Regarding your response to Debby’s reply to you about her query on hell, etc.: You write “salvation isn’t about avoiding hell, salvation is about heaven on earth”. My hope is that Debby has a good bible…

        What are we saved FROM, Jason?? I appreciate your take on what we are saved TOWARD, Jason. We are saved from the 2nd death, Jason. Gospel of John says its is appointed unto man once to die, then the judgement. Some are resurrected unto everlasting life and some are resurrected unto everlasting damnation”. Somebody find a good bible and research this yourself.

        What is the inspired word saying when it says in John 3:16–‘God so loved the world that he gave his only son…..that whomsoever believeth on him Shall Not Perish!!! Well, most of us perish..physically..what does the inspired Author mean then…Perish? It’s the 2nd death where hell and death are cast into the lake of fire, Jason.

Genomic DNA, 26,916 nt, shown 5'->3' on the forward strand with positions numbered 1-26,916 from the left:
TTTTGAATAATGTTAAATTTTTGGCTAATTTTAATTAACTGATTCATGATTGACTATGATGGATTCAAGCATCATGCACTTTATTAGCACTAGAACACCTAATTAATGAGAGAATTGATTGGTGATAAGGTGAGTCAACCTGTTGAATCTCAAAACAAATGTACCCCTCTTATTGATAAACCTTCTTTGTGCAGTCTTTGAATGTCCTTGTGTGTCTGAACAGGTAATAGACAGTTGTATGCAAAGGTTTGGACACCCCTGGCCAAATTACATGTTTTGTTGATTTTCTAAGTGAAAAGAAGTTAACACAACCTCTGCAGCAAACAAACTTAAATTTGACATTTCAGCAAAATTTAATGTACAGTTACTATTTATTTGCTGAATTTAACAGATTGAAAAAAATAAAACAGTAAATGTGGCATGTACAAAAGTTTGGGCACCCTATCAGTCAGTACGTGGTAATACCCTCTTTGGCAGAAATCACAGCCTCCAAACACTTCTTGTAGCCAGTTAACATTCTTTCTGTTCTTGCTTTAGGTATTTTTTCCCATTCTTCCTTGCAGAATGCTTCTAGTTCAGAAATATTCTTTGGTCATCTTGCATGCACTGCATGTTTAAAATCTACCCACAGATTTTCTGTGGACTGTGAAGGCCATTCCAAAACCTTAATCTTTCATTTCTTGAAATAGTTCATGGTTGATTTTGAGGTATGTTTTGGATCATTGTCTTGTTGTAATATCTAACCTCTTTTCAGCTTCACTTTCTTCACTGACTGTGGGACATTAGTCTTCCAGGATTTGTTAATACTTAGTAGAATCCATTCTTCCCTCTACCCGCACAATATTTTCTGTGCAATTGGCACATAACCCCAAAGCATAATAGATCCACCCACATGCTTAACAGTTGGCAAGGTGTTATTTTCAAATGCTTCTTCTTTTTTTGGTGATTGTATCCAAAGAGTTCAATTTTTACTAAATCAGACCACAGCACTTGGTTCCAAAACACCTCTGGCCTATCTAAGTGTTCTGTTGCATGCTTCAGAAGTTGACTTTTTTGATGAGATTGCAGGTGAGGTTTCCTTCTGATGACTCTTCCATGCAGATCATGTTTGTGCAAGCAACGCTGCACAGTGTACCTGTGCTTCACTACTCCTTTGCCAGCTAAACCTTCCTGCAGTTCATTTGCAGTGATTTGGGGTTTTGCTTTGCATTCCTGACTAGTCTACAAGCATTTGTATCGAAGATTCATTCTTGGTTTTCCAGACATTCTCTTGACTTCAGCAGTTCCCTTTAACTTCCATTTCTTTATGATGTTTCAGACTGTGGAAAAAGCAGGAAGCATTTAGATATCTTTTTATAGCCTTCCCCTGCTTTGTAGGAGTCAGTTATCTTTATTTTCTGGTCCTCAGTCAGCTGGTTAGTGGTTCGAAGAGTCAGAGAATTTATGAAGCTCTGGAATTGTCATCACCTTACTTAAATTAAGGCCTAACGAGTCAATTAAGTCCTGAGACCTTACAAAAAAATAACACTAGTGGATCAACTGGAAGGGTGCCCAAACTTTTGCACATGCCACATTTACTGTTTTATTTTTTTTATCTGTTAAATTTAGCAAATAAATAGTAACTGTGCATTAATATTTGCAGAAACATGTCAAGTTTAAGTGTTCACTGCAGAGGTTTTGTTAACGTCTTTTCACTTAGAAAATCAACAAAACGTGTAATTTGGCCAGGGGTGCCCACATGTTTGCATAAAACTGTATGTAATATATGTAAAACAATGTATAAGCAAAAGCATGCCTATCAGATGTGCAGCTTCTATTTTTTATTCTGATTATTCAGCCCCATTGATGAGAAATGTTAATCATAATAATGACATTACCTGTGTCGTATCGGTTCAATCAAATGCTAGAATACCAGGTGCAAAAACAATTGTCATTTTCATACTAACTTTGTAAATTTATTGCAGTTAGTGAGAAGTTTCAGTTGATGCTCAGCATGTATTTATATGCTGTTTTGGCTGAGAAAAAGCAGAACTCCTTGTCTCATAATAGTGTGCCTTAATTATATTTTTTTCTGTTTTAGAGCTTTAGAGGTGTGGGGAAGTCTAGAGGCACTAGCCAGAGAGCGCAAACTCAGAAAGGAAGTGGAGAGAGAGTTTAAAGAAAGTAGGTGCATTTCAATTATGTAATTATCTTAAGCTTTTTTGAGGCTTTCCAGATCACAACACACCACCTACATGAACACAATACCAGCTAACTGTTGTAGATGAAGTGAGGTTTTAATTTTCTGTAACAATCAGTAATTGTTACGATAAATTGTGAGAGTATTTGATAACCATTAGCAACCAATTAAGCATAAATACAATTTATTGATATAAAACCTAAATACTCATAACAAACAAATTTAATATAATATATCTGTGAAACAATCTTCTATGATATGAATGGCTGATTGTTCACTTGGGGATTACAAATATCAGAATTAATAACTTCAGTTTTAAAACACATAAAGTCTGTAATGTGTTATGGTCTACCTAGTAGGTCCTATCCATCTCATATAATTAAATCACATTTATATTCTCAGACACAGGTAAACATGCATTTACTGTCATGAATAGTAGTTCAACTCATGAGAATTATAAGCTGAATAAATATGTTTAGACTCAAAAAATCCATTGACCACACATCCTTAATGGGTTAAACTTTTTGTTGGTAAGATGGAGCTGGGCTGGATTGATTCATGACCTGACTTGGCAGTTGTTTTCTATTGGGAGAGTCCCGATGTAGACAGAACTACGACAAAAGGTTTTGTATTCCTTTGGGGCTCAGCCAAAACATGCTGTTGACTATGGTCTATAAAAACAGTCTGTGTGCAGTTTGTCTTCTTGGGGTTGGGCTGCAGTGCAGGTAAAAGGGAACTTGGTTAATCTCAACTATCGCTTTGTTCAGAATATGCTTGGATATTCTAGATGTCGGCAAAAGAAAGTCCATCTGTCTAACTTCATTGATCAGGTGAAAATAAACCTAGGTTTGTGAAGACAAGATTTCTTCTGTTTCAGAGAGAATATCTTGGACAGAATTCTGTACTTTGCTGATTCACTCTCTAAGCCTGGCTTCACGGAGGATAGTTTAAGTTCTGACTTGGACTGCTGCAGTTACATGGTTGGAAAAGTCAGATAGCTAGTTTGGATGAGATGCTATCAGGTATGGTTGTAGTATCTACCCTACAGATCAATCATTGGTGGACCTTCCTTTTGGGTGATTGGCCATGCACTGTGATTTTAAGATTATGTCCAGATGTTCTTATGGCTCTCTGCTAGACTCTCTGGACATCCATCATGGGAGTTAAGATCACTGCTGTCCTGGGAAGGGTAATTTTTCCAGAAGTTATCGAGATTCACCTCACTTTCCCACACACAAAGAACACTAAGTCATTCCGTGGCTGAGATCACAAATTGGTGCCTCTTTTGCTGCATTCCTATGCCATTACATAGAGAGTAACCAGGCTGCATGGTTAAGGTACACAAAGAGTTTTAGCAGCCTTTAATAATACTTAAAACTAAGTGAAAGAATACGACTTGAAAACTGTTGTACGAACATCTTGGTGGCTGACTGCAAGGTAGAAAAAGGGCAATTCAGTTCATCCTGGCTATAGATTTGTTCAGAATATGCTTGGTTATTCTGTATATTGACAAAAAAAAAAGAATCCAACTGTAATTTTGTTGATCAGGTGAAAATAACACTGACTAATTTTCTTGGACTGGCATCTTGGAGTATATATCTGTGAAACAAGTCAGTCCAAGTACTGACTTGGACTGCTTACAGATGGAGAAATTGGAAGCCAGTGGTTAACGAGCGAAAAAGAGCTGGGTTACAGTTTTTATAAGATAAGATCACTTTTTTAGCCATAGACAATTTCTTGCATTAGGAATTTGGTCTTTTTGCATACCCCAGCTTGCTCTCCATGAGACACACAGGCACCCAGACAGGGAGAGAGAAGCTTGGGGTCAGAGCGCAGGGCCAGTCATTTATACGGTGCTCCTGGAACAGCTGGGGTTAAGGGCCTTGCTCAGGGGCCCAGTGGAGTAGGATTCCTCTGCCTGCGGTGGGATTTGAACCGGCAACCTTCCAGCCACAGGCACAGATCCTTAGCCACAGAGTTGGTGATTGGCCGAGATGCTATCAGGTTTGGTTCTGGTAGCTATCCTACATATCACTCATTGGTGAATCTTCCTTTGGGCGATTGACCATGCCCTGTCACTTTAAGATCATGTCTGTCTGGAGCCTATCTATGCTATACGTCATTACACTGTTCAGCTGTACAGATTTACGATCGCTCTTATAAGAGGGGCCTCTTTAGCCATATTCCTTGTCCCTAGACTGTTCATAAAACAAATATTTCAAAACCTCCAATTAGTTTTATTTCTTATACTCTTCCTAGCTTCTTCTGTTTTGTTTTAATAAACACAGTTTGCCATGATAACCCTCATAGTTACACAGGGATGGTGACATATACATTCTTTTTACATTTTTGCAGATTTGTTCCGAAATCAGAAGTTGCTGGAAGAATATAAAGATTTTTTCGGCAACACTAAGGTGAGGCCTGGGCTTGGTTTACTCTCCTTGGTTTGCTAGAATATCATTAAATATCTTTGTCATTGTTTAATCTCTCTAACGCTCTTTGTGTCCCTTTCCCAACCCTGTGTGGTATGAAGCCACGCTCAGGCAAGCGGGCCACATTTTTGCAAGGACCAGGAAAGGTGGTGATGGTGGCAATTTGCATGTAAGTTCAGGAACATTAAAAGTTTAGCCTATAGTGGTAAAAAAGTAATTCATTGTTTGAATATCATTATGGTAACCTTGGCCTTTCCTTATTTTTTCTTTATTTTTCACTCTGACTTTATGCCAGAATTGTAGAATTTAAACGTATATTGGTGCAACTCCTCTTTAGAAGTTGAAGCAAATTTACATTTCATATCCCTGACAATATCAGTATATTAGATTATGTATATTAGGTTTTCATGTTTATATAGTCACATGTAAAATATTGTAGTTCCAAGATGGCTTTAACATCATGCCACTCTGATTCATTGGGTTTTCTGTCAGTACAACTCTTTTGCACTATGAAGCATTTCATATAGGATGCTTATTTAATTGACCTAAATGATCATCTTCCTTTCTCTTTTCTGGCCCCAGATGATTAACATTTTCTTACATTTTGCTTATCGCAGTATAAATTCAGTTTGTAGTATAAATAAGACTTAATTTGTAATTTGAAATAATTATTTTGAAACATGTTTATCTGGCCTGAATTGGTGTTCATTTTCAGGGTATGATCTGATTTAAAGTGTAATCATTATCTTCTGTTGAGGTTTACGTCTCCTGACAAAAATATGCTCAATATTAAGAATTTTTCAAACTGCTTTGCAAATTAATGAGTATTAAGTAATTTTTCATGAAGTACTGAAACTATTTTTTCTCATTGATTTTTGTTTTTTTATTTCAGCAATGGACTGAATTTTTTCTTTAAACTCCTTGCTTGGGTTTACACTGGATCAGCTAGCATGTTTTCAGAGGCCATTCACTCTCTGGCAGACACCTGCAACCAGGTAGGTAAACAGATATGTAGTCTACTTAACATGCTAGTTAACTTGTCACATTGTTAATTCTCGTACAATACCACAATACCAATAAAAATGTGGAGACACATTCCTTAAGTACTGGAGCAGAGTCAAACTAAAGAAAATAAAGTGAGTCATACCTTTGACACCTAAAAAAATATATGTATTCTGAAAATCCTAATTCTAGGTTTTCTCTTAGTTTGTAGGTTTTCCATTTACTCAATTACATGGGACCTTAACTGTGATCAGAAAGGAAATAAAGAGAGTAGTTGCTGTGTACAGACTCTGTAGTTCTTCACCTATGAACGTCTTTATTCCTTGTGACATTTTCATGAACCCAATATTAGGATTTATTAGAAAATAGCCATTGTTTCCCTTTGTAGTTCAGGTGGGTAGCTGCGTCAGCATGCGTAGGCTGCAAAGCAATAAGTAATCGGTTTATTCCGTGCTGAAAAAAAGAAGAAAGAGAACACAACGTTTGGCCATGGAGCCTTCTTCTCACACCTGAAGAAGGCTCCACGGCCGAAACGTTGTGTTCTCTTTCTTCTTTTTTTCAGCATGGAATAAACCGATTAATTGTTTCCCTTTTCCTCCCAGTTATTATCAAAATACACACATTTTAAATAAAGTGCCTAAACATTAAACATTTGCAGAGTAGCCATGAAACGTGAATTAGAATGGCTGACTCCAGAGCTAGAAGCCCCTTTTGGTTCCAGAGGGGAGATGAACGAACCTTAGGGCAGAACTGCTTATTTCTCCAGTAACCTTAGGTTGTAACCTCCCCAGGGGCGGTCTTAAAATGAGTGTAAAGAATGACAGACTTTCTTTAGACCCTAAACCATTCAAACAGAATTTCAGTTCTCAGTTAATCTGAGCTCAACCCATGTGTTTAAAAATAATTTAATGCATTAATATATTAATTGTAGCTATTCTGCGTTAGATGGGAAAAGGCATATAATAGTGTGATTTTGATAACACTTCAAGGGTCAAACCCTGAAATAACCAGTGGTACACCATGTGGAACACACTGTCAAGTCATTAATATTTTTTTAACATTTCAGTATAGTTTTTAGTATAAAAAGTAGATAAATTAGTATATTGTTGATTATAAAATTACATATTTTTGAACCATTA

Your good friend, Michael Mcelyea, I think is also courting disaster when he declares ‘there is no eternal conscience of torment’ apart from God. Again, without reliable scripture (both the 4 Gospels and the book of Revelation have tons of reference and reminders that the unsaved experience torment forever).

        In concluding, my point of this lengthy (perhaps boring—I congratulate u if u made it through!) tome was not to disintegrate or mitigate the love, the long-suffering, the merciful kindnesses, the Grace that God has for all humanity..for u, for Debby for me, perfectly addressed and reflected in the life and death and resurrection of Yeshua Moshiac!!! No, my point of this was to shine a light on deleted and omitted scripture by more and more teachers and prophets, vital scripture that was incorporated in Jesus’ saying, “heaven and earth will pass away but my word will not pass”. In fact, Jesus says the Word will be there on that day to judge in Johns Epistles.

        Wish u well readers!

        Cordially,
        Ben Bruner

        Reply
        • Jason Clark